• This is the stage where the real change or transition takes place. The process of change may take time because people take time to embrace change, new developments, and new occurrences (Cummings et al., 2016). Reassurance and good leadership are important at this stage to make the process easier for individuals involved in the process and steer the organization forward towards the right direction. Therefore, time and proper communication are essential for change to happen successfully (Cummings et al., 2016).
  • Since the people involved have accepted, implemented, and embraced change, the organization is required to begin becoming stable again (Cummings et al., 2016). This is the time when everyone in the company starts to refreeze, and things become standard and routine is achieved. This stage of the Kurt Lewin’s Change management model requires the assistance of everyone in the organization to ensure that the made changes are applied throughout and implemented even after the goals of the organization have been achieved (Cummings et al., 2016). With the stability brought in this stage, employees get confident of the realized change and comfortable. Other stakeholders of the company and the entire society notice this change. If potential employees see a change, it may help attract them to the company (Clegg & Matos 2017).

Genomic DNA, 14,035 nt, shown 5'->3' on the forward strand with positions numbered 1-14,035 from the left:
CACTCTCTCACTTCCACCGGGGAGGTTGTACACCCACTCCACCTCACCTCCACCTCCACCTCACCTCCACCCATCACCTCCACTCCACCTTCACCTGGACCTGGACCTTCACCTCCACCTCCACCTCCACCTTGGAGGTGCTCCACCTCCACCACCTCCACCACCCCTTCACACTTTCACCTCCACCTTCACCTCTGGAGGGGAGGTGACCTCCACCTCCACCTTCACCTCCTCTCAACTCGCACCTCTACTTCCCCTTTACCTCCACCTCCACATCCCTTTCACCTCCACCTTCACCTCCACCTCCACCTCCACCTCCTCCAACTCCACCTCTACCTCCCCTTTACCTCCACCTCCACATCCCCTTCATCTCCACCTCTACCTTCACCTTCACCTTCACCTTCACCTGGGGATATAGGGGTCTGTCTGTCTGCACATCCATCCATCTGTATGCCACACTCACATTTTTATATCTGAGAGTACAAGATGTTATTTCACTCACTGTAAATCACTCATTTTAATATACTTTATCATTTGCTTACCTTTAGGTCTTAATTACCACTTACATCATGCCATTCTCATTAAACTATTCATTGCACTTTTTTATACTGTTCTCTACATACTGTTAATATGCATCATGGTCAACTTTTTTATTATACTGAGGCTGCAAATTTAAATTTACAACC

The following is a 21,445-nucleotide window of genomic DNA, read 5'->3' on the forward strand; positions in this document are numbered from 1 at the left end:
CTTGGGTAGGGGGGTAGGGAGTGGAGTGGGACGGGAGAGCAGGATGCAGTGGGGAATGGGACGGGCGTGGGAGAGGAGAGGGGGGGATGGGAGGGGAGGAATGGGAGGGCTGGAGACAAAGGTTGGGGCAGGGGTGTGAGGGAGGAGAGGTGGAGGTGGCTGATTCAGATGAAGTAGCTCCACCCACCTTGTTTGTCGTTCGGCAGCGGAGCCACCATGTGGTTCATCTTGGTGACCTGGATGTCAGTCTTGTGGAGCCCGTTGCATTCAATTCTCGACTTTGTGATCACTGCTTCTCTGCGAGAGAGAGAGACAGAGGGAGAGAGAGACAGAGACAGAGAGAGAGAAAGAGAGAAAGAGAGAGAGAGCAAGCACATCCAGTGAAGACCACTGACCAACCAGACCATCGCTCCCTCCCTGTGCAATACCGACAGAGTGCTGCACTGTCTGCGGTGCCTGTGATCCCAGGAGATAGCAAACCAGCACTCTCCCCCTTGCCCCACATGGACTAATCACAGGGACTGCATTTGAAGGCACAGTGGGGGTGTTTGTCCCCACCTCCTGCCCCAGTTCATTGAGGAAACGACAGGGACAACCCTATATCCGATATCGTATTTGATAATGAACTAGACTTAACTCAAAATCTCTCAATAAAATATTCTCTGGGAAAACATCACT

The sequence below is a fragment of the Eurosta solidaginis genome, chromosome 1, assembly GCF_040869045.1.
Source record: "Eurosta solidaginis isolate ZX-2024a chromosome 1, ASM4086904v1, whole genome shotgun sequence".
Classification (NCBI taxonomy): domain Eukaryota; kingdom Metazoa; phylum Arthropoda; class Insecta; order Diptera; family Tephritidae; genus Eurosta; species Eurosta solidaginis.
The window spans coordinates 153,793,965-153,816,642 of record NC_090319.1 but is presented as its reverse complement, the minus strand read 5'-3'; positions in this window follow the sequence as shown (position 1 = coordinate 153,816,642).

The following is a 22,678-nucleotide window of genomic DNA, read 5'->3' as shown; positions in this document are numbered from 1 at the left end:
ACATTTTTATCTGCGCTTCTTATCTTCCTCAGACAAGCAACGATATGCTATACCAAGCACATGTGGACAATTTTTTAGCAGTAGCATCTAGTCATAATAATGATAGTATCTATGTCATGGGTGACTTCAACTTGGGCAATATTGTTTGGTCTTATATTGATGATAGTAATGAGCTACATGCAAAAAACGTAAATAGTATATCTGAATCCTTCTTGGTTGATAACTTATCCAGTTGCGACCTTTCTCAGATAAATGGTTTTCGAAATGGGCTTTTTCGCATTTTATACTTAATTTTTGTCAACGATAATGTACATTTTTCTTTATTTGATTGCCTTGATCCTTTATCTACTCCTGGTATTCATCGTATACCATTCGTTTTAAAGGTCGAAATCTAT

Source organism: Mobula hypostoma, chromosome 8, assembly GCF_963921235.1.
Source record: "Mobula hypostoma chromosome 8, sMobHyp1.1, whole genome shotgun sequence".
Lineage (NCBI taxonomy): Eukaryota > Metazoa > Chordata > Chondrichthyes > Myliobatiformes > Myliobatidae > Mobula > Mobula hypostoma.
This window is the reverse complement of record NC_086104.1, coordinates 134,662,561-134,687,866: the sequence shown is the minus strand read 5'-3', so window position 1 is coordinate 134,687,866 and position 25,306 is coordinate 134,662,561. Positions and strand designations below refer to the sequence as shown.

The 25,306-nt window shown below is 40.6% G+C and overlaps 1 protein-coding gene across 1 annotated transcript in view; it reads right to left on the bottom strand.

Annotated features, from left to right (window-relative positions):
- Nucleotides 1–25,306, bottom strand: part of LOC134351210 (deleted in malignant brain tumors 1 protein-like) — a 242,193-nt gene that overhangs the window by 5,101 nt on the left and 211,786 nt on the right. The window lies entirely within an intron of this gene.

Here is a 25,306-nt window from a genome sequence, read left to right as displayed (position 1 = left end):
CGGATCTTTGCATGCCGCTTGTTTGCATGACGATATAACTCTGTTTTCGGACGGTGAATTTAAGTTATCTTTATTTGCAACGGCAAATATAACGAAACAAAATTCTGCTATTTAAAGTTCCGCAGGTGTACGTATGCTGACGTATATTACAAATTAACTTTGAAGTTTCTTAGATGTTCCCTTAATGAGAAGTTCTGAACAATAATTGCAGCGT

John Kotter developed the Kotter's Change Management theory. He divided the change management theory into eight stages. Each of these eight stages focuses on a central principle related to the how people respond to change (Galvin & Clark 2015).

  • Increase urgency. Here, a sense of urgency is created among everyone in the organization to drive them to move towards the company’s objectives (Galvin & Clark 2015).
  • Build the team. This Kotter’s change management theory step entails getting the right people to join the team by selecting people with different skills, commitment, and knowledge (Galvin & Clark 2015). Since there is a new generation getting into the job market, PDO would need people with skills to know the needs of this new generation of workers to be attractive to them.
  • Getting the vision right. At this stage, the right vision is created by considering creativity, strategy, objectives, and emotional connect (Galvin & Clark 2015).
  • It is essential to communicate with people at this stage concerning the change and why the change is needed. This helps in getting support.
  • Getting things moving. For the organization to start moving forward, the organization will need support, get rid of the impediments, and use feedback constructively.
  • Emphasize on short-term objectives. Emphasizing on short-term objectives and divide the final goal achievable into small parts (Sivertzen et al., 2016). This is the right way of achieving success without unnecessary pressure.